Capnography: Clinical Aspects. Edited by J. S. Gravenstein, M.D., Dr. med. h.c., Michael B. Jaffe, Ph.D., and David A. Paulus, M.D. Cambridge, United Kingdom, Cambridge University Press, 2004. Pages: 441. Price: $120.00.
Practicing anesthesiologists and intensivists have come to take capnography for granted in the monitoring of surgical and critically ill patients. Although many standard anesthesiology texts contain a chapter about this important and useful technique, a comprehensive up-to-date treatment of the subject is not easy to find. Capnography: Clinical Aspects fills this void.
The book is a multiauthored effort edited by two academicians and an engineer working in industry. The editors acknowledge significant overlap between chapters and characterize the book as more of a “symposium” than a textbook. There is adequate continuity of style between chapters, but as with any book written in this format, some chapters are more interesting to read than others.
The book is organized into four parts. The first part is meant to be clinical and describes the interaction of respiratory, cardiovascular, and metabolic systems in determining the amount of exhaled carbon dioxide as measured by capnography. This is followed by parts on basic carbon dioxide physiology, the history of capnography, and the technology of capnography.
The clinical part is divided into four sections: Ventilation, Circulation, Metabolism, and Organ Effects. The ventilation section is further divided into subsections on breathing assessment, airway management, monitoring of ventilation, weaning, and special situations. The first chapter (written by two of the editors) is a well-written introduction to time-based capnogram interpretation, the most commonly used form of capnography in the operating room setting. Of particular value is the introduction to the volume-based capnogram, a topic not commonly detailed in anesthesia texts. Subsequent chapters discuss capnography outside the operating room and in the prehospital setting for airway management, in particular to confirm tracheal intubation. The chapter on airway management in the intensive care unit includes a section on using capnography to confirm proper orogastric and nasogastric tube placement. The chapter on airway management in the operating room includes sections on confirming tracheal intubation and recognizing endobronchial tube placement.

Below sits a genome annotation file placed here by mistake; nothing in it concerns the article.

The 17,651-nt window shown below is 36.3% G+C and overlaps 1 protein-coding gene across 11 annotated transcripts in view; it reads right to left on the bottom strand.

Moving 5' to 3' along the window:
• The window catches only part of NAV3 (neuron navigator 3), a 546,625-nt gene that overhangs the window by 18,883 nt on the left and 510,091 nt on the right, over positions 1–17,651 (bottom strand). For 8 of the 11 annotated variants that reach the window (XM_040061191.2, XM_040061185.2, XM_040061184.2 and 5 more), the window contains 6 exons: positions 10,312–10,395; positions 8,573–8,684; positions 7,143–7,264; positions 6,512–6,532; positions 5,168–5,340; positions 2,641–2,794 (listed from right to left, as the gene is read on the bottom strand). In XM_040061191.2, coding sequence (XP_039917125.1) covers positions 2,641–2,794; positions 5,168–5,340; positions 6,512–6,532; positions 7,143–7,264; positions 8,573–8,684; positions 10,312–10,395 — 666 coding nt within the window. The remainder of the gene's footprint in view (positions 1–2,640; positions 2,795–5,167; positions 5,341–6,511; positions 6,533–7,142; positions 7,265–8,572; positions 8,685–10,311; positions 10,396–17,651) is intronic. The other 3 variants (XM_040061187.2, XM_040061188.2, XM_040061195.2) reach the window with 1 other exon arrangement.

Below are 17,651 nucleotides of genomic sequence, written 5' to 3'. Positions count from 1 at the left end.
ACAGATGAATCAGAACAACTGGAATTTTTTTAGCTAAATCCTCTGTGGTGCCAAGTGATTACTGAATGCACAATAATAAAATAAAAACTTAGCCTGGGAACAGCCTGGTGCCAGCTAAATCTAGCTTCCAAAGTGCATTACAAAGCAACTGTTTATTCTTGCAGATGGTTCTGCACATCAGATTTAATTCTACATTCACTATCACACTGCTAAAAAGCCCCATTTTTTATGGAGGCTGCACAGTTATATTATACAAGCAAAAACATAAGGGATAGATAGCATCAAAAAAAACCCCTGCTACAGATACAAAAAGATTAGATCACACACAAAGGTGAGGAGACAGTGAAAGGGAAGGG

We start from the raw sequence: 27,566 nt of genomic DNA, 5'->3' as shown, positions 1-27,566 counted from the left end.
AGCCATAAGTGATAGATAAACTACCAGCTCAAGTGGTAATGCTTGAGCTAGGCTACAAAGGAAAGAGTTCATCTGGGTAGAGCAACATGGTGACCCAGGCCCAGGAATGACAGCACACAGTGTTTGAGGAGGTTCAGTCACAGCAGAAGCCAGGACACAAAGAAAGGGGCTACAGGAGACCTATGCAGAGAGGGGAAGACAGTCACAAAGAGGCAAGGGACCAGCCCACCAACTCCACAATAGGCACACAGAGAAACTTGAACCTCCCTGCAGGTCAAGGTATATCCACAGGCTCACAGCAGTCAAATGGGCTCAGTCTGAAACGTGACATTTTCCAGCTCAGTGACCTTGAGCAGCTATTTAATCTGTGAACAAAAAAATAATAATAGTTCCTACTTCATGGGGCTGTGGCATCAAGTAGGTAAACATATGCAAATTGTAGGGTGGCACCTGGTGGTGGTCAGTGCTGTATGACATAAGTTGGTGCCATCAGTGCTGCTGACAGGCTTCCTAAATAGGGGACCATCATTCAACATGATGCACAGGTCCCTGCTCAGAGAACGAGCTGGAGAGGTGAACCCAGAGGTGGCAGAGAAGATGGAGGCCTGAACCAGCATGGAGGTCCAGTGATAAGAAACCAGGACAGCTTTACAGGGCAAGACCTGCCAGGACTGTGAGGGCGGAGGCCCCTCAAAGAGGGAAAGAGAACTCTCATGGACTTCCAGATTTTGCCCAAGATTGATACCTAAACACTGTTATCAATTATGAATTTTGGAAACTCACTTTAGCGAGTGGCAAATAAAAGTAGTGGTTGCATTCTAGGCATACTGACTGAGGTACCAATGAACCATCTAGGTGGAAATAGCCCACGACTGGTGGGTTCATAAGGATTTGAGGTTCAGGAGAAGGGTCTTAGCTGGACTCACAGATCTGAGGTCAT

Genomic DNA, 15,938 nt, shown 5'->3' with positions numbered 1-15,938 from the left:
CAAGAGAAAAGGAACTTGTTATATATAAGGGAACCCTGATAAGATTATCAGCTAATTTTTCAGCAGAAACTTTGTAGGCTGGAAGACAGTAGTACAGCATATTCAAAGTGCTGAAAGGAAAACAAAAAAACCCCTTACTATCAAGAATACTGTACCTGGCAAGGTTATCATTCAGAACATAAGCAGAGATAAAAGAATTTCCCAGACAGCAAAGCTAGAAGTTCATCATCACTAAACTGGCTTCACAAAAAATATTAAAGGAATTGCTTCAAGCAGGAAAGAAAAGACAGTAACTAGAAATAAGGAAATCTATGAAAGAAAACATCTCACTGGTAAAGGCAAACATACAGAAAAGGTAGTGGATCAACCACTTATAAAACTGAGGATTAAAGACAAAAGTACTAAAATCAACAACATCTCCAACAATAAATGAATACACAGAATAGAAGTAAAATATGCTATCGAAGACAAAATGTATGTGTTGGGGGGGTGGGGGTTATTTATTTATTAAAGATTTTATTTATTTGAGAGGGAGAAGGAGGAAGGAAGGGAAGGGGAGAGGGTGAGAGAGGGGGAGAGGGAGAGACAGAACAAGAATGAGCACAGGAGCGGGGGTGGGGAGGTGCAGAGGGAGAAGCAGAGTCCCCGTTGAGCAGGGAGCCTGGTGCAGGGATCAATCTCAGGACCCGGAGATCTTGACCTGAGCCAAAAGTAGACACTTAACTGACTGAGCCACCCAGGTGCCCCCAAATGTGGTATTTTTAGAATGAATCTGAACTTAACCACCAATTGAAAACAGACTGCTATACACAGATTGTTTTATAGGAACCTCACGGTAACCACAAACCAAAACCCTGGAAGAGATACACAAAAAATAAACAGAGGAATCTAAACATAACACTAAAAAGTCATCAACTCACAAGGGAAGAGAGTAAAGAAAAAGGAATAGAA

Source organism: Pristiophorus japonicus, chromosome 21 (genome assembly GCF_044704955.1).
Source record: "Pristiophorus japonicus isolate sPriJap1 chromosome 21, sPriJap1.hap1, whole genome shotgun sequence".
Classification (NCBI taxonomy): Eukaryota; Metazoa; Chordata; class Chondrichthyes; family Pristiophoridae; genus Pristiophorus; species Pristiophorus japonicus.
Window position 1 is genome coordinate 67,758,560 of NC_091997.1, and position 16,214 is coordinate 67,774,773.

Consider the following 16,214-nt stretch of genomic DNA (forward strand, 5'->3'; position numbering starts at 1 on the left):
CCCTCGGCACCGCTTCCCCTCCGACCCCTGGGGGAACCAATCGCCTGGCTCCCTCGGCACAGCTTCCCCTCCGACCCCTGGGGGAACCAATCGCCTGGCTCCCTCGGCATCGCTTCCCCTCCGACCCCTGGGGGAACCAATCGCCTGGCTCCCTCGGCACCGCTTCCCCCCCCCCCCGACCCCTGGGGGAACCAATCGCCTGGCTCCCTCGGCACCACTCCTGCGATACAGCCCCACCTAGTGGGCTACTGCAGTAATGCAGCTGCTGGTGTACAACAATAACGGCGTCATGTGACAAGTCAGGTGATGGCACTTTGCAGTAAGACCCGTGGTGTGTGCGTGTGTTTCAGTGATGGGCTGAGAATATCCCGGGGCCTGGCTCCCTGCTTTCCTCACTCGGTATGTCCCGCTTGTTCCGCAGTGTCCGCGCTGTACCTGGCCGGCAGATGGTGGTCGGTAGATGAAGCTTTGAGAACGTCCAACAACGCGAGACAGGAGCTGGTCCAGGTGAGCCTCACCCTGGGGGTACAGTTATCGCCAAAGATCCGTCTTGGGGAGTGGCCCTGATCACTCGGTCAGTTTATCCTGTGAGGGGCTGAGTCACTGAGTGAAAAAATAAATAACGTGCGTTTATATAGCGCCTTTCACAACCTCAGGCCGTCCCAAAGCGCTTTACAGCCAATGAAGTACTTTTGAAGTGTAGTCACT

The chapter describing the use of capnography to monitor ventilation during anesthesia includes interesting comments on the Food and Drug Administration checkout relevant to capnography. This chapter also includes sections on equipment troubleshooting and how capnograms can be affected by positioning, pulmonary pathology, and several particular situations such as one-lung ventilation, laparoscopy, neurosurgery, cardiac surgery, tourniquet release, and high-frequency jet ventilation. Other chapters in this section focus on the use of capnography during transport and how it can be used in the field as a way to avoid deleterious effects of unintentional hyperventilation after intubation.
A particularly comprehensive chapter describes the unique physiology and technological limitations of capnography in neonates and infants. Other chapters describe capnography in the sleep laboratory, capnography as a feedback tool for behavioral therapy in various disorders, and how the capnogram is affected by alterations in physiologic and technical limitations in high- and low-pressure environments.
Chapters are also included on sedation and noninvasive ventilation. These chapters are valuable for their descriptions of how end-tidal carbon dioxide can be sampled during spontaneous ventilation in nonintubated patients and the clinical utility and limitations of end-tidal carbon dioxide as a method of estimating arterial carbon dioxide tension (PCO2) in noninvasive ventilation.